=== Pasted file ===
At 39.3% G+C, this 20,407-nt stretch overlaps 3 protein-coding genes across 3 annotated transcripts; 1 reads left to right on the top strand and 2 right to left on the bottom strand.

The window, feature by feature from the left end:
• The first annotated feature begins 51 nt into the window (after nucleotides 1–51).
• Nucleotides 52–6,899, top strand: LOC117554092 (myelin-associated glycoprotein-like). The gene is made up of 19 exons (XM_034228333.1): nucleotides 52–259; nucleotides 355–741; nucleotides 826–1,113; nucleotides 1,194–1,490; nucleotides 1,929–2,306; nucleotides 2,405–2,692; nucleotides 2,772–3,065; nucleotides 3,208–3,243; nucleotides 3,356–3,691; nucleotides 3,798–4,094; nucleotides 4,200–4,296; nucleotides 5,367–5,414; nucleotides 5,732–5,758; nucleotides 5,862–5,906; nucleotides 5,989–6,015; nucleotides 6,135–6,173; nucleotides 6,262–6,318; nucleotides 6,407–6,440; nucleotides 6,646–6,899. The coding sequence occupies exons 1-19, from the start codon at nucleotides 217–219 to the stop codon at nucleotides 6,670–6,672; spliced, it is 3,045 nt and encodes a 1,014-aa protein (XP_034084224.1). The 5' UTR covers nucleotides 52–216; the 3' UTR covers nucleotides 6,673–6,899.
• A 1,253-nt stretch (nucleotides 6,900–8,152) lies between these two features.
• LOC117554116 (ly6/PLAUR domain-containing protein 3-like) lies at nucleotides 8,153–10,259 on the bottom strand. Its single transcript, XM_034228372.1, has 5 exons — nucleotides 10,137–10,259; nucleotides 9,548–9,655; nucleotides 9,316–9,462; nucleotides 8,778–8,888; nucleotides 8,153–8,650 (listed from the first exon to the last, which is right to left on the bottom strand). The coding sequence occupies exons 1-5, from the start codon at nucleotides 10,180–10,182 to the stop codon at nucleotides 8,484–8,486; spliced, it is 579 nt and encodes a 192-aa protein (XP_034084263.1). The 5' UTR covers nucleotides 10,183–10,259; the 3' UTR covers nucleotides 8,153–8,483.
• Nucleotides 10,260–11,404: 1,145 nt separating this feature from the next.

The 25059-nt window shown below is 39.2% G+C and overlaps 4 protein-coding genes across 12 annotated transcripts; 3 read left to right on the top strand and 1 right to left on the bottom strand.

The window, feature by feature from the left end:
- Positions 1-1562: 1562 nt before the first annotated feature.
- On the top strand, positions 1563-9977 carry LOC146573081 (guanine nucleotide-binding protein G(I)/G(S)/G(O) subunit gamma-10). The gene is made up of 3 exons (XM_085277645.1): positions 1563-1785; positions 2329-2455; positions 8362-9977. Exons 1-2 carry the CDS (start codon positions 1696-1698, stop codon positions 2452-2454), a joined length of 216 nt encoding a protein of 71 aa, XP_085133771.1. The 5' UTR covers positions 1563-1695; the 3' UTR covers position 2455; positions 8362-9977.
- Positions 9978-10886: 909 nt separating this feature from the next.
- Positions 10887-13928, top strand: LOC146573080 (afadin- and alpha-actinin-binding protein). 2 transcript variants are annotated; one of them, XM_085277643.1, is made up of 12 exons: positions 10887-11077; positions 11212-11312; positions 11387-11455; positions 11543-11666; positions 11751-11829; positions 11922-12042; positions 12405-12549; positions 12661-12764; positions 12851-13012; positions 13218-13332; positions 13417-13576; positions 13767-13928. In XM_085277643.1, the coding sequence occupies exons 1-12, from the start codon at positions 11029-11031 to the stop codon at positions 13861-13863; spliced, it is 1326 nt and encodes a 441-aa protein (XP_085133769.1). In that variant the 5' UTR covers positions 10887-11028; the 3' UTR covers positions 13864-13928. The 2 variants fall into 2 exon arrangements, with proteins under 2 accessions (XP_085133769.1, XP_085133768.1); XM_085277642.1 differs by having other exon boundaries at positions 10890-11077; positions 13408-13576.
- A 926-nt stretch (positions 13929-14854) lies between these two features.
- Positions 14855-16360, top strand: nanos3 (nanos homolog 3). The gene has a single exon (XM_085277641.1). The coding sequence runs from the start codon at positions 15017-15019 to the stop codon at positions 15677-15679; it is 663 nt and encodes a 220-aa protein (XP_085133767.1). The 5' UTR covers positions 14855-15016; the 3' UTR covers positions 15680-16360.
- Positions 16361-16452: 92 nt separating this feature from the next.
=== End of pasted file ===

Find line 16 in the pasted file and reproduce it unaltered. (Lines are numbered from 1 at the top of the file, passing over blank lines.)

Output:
- Positions 16361-16452: 92 nt separating this feature from the next.